Wellspring of the Gospel


Year A: 9th Sunday in Ordinary Time

Second Reading: Romans 3: 21-25,28

Today, we begin a series of readings from the letter that St Paul wrote to the Christians in Rome in about 57 AD.

The community of Christians in Rome - like those of other cities - was no longer exclusively Jewish and, as the “Apostle to the Gentiles”, St Paul had had cause to reflect on the implications of this.

The Jews held the Law in great esteem and saw adherence to it as leading to life and blessing (see today’s First Reading) The problem was that it was seen as fairly exclusive - they were the Chosen People - and so everyone else was, be definition, not chosen.

The proclamation of the Gospel to the Gentiles - and their willing acceptance of it posed problems for some of the early Church leaders who had assumed that Christ came as the Jewish Messiah. Why then did the message seem to take root so readily among non-Jews? What was the status of the Law to be if people who lived outside it could be saved?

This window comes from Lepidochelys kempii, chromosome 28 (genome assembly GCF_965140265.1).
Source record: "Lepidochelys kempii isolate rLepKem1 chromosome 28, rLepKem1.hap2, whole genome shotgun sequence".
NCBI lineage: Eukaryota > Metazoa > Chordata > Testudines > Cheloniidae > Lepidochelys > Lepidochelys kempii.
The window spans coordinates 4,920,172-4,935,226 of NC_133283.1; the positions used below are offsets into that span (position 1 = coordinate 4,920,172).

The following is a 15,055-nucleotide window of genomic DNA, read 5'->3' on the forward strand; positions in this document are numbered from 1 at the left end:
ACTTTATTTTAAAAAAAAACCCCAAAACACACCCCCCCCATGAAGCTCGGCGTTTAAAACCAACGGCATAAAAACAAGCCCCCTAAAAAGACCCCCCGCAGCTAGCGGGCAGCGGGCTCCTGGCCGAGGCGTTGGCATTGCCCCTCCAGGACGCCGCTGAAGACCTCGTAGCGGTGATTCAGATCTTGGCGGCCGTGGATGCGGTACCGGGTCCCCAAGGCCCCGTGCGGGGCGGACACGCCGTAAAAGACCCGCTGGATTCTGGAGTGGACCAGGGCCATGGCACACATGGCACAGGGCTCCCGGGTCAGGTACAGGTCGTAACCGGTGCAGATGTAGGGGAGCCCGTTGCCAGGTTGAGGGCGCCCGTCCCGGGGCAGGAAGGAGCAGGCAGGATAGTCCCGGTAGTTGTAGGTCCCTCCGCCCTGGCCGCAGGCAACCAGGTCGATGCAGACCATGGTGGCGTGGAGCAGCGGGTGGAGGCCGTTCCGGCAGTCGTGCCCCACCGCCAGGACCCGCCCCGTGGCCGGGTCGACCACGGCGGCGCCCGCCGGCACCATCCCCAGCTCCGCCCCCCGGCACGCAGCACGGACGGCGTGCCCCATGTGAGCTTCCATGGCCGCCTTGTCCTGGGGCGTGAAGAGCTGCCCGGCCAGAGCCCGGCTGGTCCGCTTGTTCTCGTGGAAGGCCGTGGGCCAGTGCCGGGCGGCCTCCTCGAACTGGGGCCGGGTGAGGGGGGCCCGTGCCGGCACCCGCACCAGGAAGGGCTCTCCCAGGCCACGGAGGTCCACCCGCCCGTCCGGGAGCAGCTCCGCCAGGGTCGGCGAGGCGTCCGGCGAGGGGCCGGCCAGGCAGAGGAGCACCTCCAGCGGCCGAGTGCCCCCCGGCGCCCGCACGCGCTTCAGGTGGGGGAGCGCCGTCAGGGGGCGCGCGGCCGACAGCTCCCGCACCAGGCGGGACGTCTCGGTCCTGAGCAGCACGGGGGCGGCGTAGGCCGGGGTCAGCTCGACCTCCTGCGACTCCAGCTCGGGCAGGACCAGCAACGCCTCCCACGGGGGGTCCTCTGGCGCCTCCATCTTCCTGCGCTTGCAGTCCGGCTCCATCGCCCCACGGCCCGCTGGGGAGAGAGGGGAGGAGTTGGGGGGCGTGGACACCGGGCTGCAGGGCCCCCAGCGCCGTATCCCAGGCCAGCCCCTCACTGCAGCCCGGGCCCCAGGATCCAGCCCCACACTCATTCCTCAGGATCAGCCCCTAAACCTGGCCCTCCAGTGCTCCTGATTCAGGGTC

St Paul tackles something of this problem in the extract from the letter that we read today.

He reminds his readers that God’s justice was known to the Jews long before it had been known to the Gentiles. He had revealed it to the Jewish people in the Law and through the Prophets. What has been revealed in Jesus Christ is that this justice was destined for the whole world. Sin was part of the condition of Jew and Gentile alike - but, through the sacrifice of one man, Jesus, all men and women were reconciled to God. All those who believe in Jesus - and in His loving sacrifice - are justified before God.

This is a huge grace. No-one - no matter how hard they try - no matter what mighty works they accomplish - can earn justification. We cannot put ourselves right with God by anything we do or say (see today’s Gospel). Our justification comes as a free gift from God and is rooted in our faith in Jesus.

Such a grace will, of course, bear fruit in our actions - the fruits of which we can offer back to God as evidence of our gratitude for that grace. It becomes a non-vicious circle where justification begets gratitude - which begets love in action - which deepens our sense of being justified - which begets... and which begets - and so on into eternity.

What does it mean for me?


How do you respond to the gift of being set at rights with God by the free gift of Jesus’ life - and death?

How can you make your gratitude real?

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